Wednesday, 17 January 2018

Ceramics workshop

It was very exciting to get back to the ceramics workshop last week and find that a number of items I had made in the last few classes of 2017 were bisque fired and now ready to glaze. I was busy with a new project though, and didn't have time to glaze these things last week, but hope to do so this week.

When working with clay, whether hand-building or working on the wheel, it is important to wedge the clay heartily; i.e. knead it to remove air bubbles (so finished pieces do not explode when fired!).

This is a plain draped slab pot: after wedging and rolling out some grey (stoneware) clay, I trimmed the sides and draped the slab over a paper-covered block of wood. I created two small rectangular feet to raise the platter form.


This is a more free-form draped slab pot. It was created in the same manner as the platter above, but I wedged some terracotta clay with the grey clay in order to produce a marbling effect. This will be glazed with a transparent glaze in order that the marbling remains visible.


This design of tree branches was created by the sgraffito method. After wedging, rolling out, and trimming a slab of grey clay, I painted the slab entirely with a terracotta slip. At the leather-hard stage. I scratched out the drawing with a sharp tool.


This tile of tree branches was also created using sgraffito.


The stone designs of the following three tiles were created using the mishima technique. After wedging, rolling and trimming the slabs, a design is incised in the leather-hard clay.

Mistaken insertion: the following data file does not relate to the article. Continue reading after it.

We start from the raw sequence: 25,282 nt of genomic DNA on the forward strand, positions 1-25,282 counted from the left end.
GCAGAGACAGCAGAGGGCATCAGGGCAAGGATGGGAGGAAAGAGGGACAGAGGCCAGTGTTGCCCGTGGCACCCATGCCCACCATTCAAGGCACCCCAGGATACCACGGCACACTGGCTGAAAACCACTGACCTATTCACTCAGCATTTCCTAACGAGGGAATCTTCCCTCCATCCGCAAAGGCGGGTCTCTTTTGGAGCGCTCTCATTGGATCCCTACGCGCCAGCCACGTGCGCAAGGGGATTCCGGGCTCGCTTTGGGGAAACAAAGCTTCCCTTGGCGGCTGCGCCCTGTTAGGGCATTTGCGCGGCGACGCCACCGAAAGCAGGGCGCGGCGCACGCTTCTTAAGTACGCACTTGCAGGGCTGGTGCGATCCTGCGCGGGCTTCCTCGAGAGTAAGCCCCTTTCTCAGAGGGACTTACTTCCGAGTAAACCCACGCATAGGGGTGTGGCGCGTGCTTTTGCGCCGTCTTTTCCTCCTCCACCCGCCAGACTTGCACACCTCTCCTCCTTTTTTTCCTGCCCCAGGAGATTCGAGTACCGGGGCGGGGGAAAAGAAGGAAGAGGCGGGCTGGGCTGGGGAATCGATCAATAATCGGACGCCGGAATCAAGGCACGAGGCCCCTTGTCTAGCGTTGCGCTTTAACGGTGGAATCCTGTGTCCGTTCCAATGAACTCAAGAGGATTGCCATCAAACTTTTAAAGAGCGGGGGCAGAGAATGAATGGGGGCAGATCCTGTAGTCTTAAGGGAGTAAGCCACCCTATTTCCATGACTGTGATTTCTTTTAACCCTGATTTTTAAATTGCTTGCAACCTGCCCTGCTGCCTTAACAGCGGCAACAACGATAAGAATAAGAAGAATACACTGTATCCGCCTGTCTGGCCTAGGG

At this stage the clay is still moist enough to accept a layer of slip painted over its surface. I used a terracotta slip.


When the tile is nearly dry,  the slip is scraped away from the surface uniformly such that slip that had filled the incised design, remains to show the drawing. I plan to tint a clear glaze so that the designs remain visible after their final firing.


Wednesday, 10 January 2018

Mustard fruit

A number of years ago, my husband was watching a cooking show on xmas eve, where the chef talked about a super easy recipe to make as an accompaniment to the xmas ham. This recipe, with origins in Italy, is so easy to make that he set about immediately to make it in order that we could eat it the next day! Mustard fruit is so delicious though, it should not be hidden away to have only once a year. This accompaniment to the xmas ham also makes a fabulous chutney to have with cheeses and the other usual party snacks year round. Here goes!


Use any and all of your dried fruit that happens to be in your cupboard or fridge but make sure you have a varied mix. Your chutney may actually have a slightly different flavour every time you make it, depending on what's available for your mix. This year we had raisins, dried apricots, maraschino cherries, dates, dried figs, and candied peel.


The recipe is: 1 cup chopped dried fruit, half cup brown sugar, half cup vinegar, at least 1 tblsp dried mustard (add more if you wish!).


Mix all ingredients in a pot and bring to a hard boil; simmer for 5-10 mins stirring regularly so as not to stick to the bottom of the pot.


As it cools, the mixture becomes fairly thick. Spoon generously over your ham. Enjoy!


Wednesday, 3 January 2018

Happy New Year 2018!

In my family we wait till after dinner on new year's day to set the xmas pudding alight and make our wishes before eating the dessert with warm home made custard. The fiery pudding is always a spectacular sight, as the lights are out and the flames light the room. The blurry picture can show only a fraction of the real thing.


Happy New Year 2018!